They have ordered cat food after hearing a commercial on television. They have secretly recorded a family’s conversation and sent it to a family contact. One of them has even intruded into a business meeting to order a dating game for a woman not wanting or needing a dating game. A few more of these anecdotes make us wonder if the term “smart speakers” is accurate. These electronic household voice assistants seem a bit dense when they order tee shirts at random. Can they affect your divorce or family law case?
Your Smart Speaker … She’s Listening
Call her Computer, Alexa, OK Google, Amazon, or Echo — it does not matter; she is listening, whether she came from Google or Amazon or from the far corners of the galaxy. She is a voice-controlled wireless speaker and she stores your voice profile in the cloud.
Say her Wake Word and she begins recording and delivering to the cloud whatever you ask. She then does what any WiFi device does, and scours the internet for an answer, which she voice synthesizes back to you. The more you talk to the devices, the better your search results.
Taking Control of Your Smart Speaker
You have manual control over your smart speaker. For Amazon’s products, says Popular Science, you can simply push the microphone button on the top of the device and she stops listening out for her Wake Word.
Want a second option? Use your smart phone to access the app you had to install to get your device to work in your home network. You can adjust settings there.
The Third Option? Unplug the dang thing!
Prevention by shutting a smart speaker down may be helpful when you realize you and your spouse may be getting into dark waters about a divorce. You want no record of it.
What if you want to go back, after the fact, after an unexpected angry exchange, and ensure you have left no digital, audio footprint? Your phone’s app will take you into settings to manage voice recordings, delete history, and more.
In a similar vein, never connect security systems of your home to your smart speaker. A WiFi front door lock could be opened by a burglar (or a wife you’ve recently separated from) simply saying, “Alexa, open the front door,” say security specialists Symantec.
On the other hand, your device may be helpful in capturing something your wife said that could become evidence. But can voice recordings preserved in the cloud be used in court?
Can Smart Speaker Recordings be used as Evidence?
Could your smart speaker’s recordings be used against you in court? Possibly, but it is new territory. Police in Arkansas did subpoena an Echo’s recordings in a murder investigation. The unreasonable search and seizure protections of the U.S. Constitution’s Fourth Amendment will get a real test as more court challenges arise.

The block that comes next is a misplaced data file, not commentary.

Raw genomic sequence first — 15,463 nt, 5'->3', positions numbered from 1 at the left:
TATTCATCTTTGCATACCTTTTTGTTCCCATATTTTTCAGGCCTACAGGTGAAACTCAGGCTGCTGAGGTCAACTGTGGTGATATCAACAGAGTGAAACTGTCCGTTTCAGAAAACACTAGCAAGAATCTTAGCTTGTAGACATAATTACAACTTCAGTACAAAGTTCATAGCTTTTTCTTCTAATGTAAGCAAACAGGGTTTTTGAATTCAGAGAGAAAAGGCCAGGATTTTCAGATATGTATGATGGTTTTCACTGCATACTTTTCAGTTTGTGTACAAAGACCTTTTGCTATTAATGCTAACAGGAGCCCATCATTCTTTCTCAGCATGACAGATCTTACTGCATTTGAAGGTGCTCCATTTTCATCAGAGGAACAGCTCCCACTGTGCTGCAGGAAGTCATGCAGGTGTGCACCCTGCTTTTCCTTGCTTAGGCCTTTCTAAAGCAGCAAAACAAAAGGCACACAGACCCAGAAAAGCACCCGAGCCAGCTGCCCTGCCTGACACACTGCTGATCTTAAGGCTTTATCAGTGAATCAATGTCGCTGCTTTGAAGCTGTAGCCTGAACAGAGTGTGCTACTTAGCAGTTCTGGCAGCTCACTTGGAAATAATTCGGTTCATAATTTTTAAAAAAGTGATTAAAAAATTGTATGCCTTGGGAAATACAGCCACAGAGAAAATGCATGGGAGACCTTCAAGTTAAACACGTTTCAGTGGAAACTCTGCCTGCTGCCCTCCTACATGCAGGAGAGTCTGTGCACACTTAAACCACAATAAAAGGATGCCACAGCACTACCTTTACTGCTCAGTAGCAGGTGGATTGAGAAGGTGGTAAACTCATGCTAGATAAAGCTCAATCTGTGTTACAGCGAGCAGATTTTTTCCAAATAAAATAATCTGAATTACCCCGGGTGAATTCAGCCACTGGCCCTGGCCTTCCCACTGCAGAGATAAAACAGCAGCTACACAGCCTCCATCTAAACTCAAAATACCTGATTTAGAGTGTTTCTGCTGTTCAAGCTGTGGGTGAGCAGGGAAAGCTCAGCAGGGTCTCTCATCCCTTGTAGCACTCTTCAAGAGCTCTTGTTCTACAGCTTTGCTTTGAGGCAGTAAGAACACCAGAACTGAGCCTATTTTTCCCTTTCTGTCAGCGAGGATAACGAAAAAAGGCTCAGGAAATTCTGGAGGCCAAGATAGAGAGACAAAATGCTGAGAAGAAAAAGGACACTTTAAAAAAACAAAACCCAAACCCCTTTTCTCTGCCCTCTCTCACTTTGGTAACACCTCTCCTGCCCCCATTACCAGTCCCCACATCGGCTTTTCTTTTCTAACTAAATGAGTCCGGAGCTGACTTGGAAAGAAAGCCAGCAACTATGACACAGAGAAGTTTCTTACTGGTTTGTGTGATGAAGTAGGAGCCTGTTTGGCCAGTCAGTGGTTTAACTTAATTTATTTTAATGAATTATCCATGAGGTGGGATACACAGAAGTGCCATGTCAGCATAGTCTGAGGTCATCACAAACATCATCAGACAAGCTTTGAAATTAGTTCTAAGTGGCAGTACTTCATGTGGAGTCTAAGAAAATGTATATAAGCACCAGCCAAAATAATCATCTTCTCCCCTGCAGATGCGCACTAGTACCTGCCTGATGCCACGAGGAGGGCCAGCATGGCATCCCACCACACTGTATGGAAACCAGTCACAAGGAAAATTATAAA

As of now, some 18 percent of Americans own smart speakers (according to Billboard), and Virginia’s divorce rate is holding relatively steady at roughly 9 percent of the state’s 30-year-olds (says Zippia). This means the odds are good that smart speakers and divorce will collide in a courtroom in the near future.
Those Tech Crunch folks responded to the uneasy sense of eavesdropping by resorting to The Third Option: they unplugged the device during a cocktail party.
Smart Speakers Make Your Private Business Public
You may think you can enjoy the quiet use of your home shielded by walls, but introducing a smart speaker makes your private business public, on the cloud and potentially in neighbors’ homes. Symantec’s security experts produced a report on security risks of smart speakers, and they caution about all manner of risks:
- Police can subpoena the snippets recorded to the cloud and any other conversations so recorded
- Technical flaws that leave the speaker constantly on and recording to the cloud
- Children or other devices activating the device unknowingly
- Neighbors receiving your transmissions
- Strangers interjecting commands to your system from outside your home
- Signals, sent in ultrasound (undetectable to human ears), the devices can hear and obey
Well, That Was Fun!
Smart speakers are smart enough to be wise guys. You can ask Alexa some surprising things and get surprising answers, like these:
- Alexa, what does the fox say?
- Alexa, where is Chuck Norris?
Have a Google device? Ask these questions:
- OK Google, tell me about Alexa
- OK Google, is the cake a lie?
Get Connected to The Firm For Men
You can ask a lot of weird things of these devices, but cannot ask smart speakers for accurate, state-specific legal advice. You need a real Virginia family law practitioner to get accurate, reliable information. You may prefer to meet your attorney in the law offices, where you can be assured no smart speaker is plugged in, to preserve attorney-client privilege and confidentiality.
And remember, whatever you say, the walls — or at least the smart speakers — really do have ears.
Please use a regular telephone to call The Firm For Men at 757-383-9184, or contact us online. When you do call, you will be relieved to know we have nobody on staff named Alexa.